Outside of this specific recommendation, the force continues to work closely with Lived Experienced Consultees to shape activity linked to recommendations from the IITCSE in Telford. These individuals have broad experience of working within the field of CSE and trafficking; being recognised nationally in respect of the work they do with survivors, delivering training across a range of statutory organisations, advising national agencies including the Home Office on matters relating to trafficking and supporting NGOs in their efforts to combat CSE and trafficking. This relationship emphasises the importance of understanding the victim experience and using this to improve the local response to CSE.

My office is engaged in ongoing dialogue with the Lived Experience Consultees to see how we can better work together to ensure those with lived experience are able to help inform and shape PCC commissioning and governance activity.  

Area for Improvement: All chief constables should work with their statutory safeguarding partners to review, promote and make sure that relevant group-based child sexual exploitation disruption and prevention initiatives are implemented effectively in their forces. This should include consideration of options such as the advice given in the Home Office disruption toolkit and an Operation Makesafe (a national police initiative to raise awareness of child sexual exploitation in the business community) type of approach.

The force already shares a comprehensive range of information with statutory partners in relation to CSE concerns and activity, however this will be reviewed in light of the recommendations set out above, with a specific focus on group based CSE to ensure continuity and compliance. Police forces are reliant on the provision of the Home Office disruption toolkit to enable compliance with the second point in this recommendation.

I have regular oversight and scrutiny of the force’s disruption activity related to organised criminality (including CSE) through quarterly serious organised crime briefings. These briefings cover disruption activity undertaken by local and regional law enforcement bodies across all 4Ps (Pursue, Prepare, Protect and Prevent).

As the PCC, I also directly commission and support local funding of initiatives and services focused on prevention, early intervention and support for those at risk of, or affected by CSE (including group-based CSE). A number of examples are set out below:

  • CSP funding for Taxi Marshal and Street Pastor schemes (inc. in Telford & Wrekin, as recommended by the IITCSE) and a CCTV pilot in licensed taxis;
  • Funding for Exploitation and Vulnerability trainers who provide training to organisations across a range of sectors to spot the signs of exploitation. To date, the trainers have trained more than 30,000 people across our communities to look out for the signs of exploitation and vulnerability.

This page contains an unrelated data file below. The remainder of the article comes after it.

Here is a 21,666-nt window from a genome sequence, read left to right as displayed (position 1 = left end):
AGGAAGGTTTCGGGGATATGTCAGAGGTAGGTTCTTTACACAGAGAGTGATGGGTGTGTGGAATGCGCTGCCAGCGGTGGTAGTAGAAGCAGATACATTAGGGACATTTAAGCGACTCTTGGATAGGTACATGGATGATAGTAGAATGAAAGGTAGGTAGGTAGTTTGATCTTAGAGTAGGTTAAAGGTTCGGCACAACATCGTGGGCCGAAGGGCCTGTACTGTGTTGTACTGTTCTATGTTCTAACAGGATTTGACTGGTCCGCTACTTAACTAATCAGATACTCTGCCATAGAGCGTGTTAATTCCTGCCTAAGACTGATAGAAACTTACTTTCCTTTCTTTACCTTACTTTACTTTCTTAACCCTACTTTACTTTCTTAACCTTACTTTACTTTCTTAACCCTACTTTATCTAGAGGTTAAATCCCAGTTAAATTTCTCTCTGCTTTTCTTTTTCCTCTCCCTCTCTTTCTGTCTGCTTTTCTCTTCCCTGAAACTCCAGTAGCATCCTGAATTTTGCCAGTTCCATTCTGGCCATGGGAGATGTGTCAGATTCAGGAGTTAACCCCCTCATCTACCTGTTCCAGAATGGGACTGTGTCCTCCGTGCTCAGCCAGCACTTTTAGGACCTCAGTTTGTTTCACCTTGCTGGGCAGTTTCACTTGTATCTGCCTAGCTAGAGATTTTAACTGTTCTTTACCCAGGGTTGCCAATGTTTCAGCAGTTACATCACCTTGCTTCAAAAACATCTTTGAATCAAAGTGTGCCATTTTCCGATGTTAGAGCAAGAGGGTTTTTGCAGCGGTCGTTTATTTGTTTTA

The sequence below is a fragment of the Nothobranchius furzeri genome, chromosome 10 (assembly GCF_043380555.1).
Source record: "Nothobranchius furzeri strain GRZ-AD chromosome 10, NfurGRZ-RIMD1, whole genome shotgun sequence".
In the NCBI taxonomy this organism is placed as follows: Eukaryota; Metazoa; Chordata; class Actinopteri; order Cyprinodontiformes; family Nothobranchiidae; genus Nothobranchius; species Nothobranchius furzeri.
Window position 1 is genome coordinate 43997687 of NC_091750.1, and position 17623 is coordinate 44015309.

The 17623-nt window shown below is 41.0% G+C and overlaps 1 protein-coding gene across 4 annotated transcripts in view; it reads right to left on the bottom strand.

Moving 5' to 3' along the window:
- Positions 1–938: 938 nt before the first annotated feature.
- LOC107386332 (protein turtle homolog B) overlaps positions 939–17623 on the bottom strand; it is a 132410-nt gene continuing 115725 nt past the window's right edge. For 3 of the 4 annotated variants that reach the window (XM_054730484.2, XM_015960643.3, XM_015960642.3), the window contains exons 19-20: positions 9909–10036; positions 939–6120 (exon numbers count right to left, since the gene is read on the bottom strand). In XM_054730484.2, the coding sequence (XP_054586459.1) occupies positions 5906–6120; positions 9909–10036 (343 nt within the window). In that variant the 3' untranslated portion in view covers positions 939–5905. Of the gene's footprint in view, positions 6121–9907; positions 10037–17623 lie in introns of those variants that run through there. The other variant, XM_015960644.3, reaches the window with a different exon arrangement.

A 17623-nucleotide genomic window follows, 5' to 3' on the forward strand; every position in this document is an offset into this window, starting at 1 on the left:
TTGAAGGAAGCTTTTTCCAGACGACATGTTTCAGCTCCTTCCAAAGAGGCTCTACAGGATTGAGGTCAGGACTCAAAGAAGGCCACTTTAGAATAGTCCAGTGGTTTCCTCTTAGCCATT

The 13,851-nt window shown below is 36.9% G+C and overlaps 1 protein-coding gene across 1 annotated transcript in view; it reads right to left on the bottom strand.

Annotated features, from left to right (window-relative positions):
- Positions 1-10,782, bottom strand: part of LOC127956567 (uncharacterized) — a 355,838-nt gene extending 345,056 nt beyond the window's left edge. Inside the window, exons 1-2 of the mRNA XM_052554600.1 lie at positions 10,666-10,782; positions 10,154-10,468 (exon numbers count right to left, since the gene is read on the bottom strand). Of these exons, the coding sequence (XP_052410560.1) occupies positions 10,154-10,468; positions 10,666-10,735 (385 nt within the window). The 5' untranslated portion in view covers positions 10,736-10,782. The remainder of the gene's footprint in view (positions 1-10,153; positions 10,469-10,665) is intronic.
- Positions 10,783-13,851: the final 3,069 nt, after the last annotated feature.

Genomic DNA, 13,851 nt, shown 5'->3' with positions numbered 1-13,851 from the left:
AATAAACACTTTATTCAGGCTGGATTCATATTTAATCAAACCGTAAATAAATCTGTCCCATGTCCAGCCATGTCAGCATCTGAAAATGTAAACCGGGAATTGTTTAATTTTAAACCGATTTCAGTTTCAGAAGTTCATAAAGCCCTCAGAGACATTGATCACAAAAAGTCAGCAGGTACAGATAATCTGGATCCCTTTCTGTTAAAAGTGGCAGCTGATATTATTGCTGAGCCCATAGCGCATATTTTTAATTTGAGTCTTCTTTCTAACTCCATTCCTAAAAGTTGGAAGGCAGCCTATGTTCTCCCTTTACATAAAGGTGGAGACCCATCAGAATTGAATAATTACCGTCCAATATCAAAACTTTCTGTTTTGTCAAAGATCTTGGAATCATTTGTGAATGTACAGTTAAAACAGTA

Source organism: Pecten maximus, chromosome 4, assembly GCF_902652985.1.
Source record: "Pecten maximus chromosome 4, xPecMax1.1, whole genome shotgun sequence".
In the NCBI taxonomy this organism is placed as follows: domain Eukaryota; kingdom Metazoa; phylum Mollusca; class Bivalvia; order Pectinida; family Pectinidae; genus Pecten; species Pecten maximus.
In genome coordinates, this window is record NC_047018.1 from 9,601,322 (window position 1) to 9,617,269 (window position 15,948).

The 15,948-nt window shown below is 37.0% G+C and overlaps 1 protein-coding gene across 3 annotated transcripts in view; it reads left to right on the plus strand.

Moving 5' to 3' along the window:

• Development of the online West Mercia Survivor Pathway; a resource to provide information about sexual violence support services across West Mercia. The aspiration is to include information and resources about online and face-to-face CSE.
  • Commissioning of sexual violence special support contracts (to the value of over £1.4m in 2023/24). This provision includes Independent Sexual Violence Advisor (ISVA) advocacy and CSE provision made up of Branch, Purple Leaf and Purple Leaf expansion services. I also provide separate funding towards counselling services provision.
  • The Branch project delivered by West Mercia Rape & Sexual Abuse Support Centre (WMRSASC) offers tailored 1:1 support to children and young people aged 5 to 18 who are at risk of or who could be experiencing CSE in whatever context that presents across Herefordshire, Worcestershire, and Shropshire. A Branch Plus worker has also been funded to support adults affected by CSE.
  • The Purple Leaf early intervention and prevention programme is an educational resource, run by WMRSASC and where required supported/co-delivered by partner providers to increase children and young people’s (CYP) awareness of sexual abuse, to equip them with the skills, knowledge, and tools to be able to identify uncomfortable feelings, and to know where to go for help and support. It is often delivered in tandem with the Bystander training intervention. Additionally Purple Leaf has just received uplifted funding to provide two ‘Dual Experience’ Workers who are able to work with CYP who may have dual experience, in that presentation of risk or suspicion of presenting a risk to others, whilst also being at risk of sexual abuse themselves.

Whilst the above is not an exhaustive list of initiatives and services I commission in this space, I hope it provides assurance that prevention and support related to group-based CSE is prioritised through my Safer West Mercia Plan and commissioned activity.

Although West Mercia was not specifically inspected as part of the report, I welcome the continued national focus on group based CSE. I will utilise the recommendations set out to inform future activity within my office including assurance and accountability activity with the Chief Constable. This will compliment existing governance arrangements already in place specific to the IITCSE in Telford & Wrekin and the force’s response to the recommendations made.

John Campion

Police and Crime Commissioner

West Mercia

cc       West Mercia Police Chief Constable